In his new book, Strate, professor of communication and media studies, examines how smartphones, apps, and social media shape us as human beings. He expands on an intellectual tradition, one spearheaded by Neil Postman and Marshall McLuhan (who taught at Fordham), that’s about much more than understanding any one particular medium.
“It starts with the understanding that those things we pay attention to, like screens, are not just gadgets,” he said. “We think we can turn them on or off, but when you look at them as part of our environment, we can’t escape them.”
Even people who don’t use social media will be inadvertently affected by it, said Strate, because its use is ubiquitous—much the same as persons who don’t fly and yet must content with planes continuously flying overhead. “We are living in an environment that is full of these mediations that influence us.”
“We all speak with a language we didn’t create. That influences how we express ourselves and in how we think,” he said.e
“We’ve come a long way from forensic texts just being about expert testimony in court, but to include the systems of care,” said Tina Maschi, Ph.D. associate professor in the Graduate School of Social Service, the book’s co-editor. “Whatever angle or systems you are looking at, the problems still emerge.”
A collection of articles by leading academics and professionals, Forensic Social Work looks at the latest research and practices in the field. Readers learn to integrate socio-legal knowledge when working with diverse populations, and to become familiar with common forensic issues in the major settings of health care, social and protective services, the child welfare system, the criminal justice system, school systems, immigration services, and addiction treatment facilities, among others.
Among the topics discussed are the use of restorative justice around the globe; the application of “cultural humility,” in which social work practitioners are mindful to put aside biases when working with clients with cultural differences; and the importance of teaching ethics in forensic social work environments.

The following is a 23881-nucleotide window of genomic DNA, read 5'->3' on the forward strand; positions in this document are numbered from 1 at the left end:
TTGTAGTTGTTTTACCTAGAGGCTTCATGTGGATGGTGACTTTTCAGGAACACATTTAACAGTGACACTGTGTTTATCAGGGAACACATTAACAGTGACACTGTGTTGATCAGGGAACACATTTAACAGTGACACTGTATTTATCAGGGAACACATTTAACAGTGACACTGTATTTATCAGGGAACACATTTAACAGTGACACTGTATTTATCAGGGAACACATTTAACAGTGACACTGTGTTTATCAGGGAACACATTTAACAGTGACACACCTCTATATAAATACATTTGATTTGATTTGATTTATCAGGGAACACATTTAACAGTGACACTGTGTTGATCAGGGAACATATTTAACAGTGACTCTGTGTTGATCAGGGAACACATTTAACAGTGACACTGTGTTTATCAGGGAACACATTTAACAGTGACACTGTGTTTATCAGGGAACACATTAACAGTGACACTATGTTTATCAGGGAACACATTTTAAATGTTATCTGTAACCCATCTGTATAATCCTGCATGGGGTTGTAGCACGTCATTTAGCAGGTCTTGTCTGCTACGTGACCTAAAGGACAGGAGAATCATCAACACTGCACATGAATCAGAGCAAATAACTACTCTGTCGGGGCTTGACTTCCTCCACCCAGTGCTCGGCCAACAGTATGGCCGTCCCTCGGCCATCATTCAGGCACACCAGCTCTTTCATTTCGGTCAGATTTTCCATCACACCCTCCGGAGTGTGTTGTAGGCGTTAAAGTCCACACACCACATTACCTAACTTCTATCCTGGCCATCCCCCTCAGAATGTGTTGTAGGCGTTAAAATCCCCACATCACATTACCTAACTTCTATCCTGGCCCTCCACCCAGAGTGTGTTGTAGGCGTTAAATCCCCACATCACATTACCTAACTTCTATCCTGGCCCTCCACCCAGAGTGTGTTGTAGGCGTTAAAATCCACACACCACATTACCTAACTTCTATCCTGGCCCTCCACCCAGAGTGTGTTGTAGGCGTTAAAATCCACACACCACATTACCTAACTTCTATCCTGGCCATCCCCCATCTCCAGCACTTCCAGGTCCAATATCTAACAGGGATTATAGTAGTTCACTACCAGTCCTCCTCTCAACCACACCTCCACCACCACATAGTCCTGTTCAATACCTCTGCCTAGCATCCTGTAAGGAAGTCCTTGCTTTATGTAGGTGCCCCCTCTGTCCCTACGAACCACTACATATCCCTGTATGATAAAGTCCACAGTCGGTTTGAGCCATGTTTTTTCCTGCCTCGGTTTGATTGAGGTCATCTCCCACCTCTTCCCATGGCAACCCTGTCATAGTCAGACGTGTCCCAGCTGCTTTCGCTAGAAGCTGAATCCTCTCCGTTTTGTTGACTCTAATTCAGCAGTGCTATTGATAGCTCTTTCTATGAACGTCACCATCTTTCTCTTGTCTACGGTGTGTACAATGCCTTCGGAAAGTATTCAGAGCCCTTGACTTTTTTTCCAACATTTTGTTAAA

(Listen to Tina Maschi speak about the book.)
Cognitive Development in Digital Contexts provides a survey of the impact of digital media on key aspects of children’s and adolescents’ cognitive development pertaining to attention, memory, language, and executive functioning.
The co-editors sought to present content pertinent to how children and adolescents evaluate the content presented to them via different types of screen media; what many scholars see as an aspect of media literacy, according to Blumberg. Both women had a goal to highlight how cognitive development was impacted by exposure and use of digital media.
“This focus has surprisingly remained largely neglected amid societal concerns about pathological media use and vulnerability to media effects such as demonstrations of physical aggression, cyberbullying, and Internet addiction,” said Blumberg, associate professor in the Division of Psychological and Educational Services at the Graduate School of Education.
The intended audience includes educators, researchers, policymakers, and media designers dedicated to examining and promoting children’s and adolescents’ cognitive growth in the digital era.
A collection of papers by Lothian, Distinguished Professor of Finance and holder of the Toppeta Family Chair in Global Financial Markets, Essays in International Money and Finance focuses on the empirical performance of international monetary and financial theory. Within the broad scope of topics, one paper focuses on a study of exchange-rate behavior over the 200-year period from 1791 to 1990.
The featured papers were written over a 40-year period and have received the attention of other scholars, said Lothian, which is why he decided to assemble them together.
“The papers share a broadness in scope of another sort, with concerns for both history and in some instances, the history of economic thought and with emphases on both open-economy and closed-economy models of economic behavior,” he said.
Malefyt, a clinical associate professor in the Gabelli School of Business, said that the anthropology of business is a relatively new field that takes a “cultural perspective of how people in groups may fit particular patterns.”
The timely collection of essays examines ethical challenges for anthropologists working in industries such as advertising, market research, and design. In a contributed chapter on advertising, Malefyt writes that ethics in that field can often prove complicated. He cites the popular Virginia Slims ads, which, in spite of being advertisements for cigarettes, had a positive effect on the feminist movement with their “You’ve come a long way” tag line.
“Anthropologists are good at studying cultural issues and how they impact business,” Malefyt said. “Adding ethics can be very valuable.”
In her new book, Molly Ness, Ph.D., associate professor in the Graduate School of Education, helps elementary school teachers focus on five strategies to develop strategic reading habits and improve K-5 students’ comprehension. These include: (1) Asking questions; (2) making inferences; (3) synthesizing information; (4) understanding the author’s purpose; and (5) monitoring and clarifying. The book builds on Ness’s long-term research on reading comprehension instruction.
Specifically, she presents a three-step planning process to build teachers’ ability to “think-aloud”. In a think aloud, a proficient reader models the thinking process that s/he uses to understand a particular piece of text. The new book is based on a yearlong research study that Ness undertook with public school teachers who were simultaneously enrolled in GSE classes. Findings from the research study showed that, although think alouds are highly effective, they are not yet commonplace in classrooms today.
(Tom Stoelker and Veronika Kero contributed to this report.)